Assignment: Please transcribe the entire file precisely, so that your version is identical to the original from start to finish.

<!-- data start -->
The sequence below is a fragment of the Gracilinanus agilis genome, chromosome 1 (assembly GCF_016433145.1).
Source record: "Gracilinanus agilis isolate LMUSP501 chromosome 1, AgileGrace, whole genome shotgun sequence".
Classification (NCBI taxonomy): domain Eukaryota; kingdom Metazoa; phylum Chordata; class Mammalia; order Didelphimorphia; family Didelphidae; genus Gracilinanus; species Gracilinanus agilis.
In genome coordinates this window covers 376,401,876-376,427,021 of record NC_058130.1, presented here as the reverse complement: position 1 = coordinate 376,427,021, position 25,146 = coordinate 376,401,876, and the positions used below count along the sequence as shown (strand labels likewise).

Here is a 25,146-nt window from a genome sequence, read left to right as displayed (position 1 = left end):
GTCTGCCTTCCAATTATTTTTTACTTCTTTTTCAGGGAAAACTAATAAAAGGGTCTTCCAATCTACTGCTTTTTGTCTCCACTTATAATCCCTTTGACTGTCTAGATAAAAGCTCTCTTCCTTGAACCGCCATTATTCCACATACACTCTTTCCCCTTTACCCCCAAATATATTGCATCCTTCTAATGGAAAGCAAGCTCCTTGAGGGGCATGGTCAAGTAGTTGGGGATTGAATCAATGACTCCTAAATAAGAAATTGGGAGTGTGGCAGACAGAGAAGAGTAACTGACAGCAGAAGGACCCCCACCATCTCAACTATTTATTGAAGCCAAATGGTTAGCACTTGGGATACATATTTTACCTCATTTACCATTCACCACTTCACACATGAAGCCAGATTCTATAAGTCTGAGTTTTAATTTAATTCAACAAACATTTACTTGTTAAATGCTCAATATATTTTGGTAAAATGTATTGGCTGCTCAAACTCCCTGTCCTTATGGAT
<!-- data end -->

The sequence below is a fragment of the Gracilinanus agilis genome, chromosome 1 (assembly GCF_016433145.1).
Source record: "Gracilinanus agilis isolate LMUSP501 chromosome 1, AgileGrace, whole genome shotgun sequence".
Classification (NCBI taxonomy): domain Eukaryota; kingdom Metazoa; phylum Chordata; class Mammalia; order Didelphimorphia; family Didelphidae; genus Gracilinanus; species Gracilinanus agilis.
In genome coordinates this window covers 376,401,876-376,427,021 of record NC_058130.1, presented here as the reverse complement: position 1 = coordinate 376,427,021, position 25,146 = coordinate 376,401,876, and the positions used below count along the sequence as shown (strand labels likewise).

Here is a 25,146-nt window from a genome sequence, read left to right as displayed (position 1 = left end):
GTCTGCCTTCCAATTATTTTTTACTTCTTTTTCAGGGAAAACTAATAAAAGGGTCTTCCAATCTACTGCTTTTTGTCTCCACTTATAATCCCTTTGACTGTCTAGATAAAAGCTCTCTTCCTTGAACCGCCATTATTCCACATACACTCTTTCCCCTTTACCCCCAAATATATTGCATCCTTCTAATGGAAAGCAAGCTCCTTGAGGGGCATGGTCAAGTAGTTGGGGATTGAATCAATGACTCCTAAATAAGAAATTGGGAGTGTGGCAGACAGAGAAGAGTAACTGACAGCAGAAGGACCCCCACCATCTCAACTATTTATTGAAGCCAAATGGTTAGCACTTGGGATACATATTTTACCTCATTTACCATTCACCACTTCACACATGAAGCCAGATTCTATAAGTCTGAGTTTTAATTTAATTCAACAAACATTTACTTGTTAAATGCTCAATATATTTTGGTAAAATGTATTGGCTGCTCAAACTCCCTGTCCTTATGGAT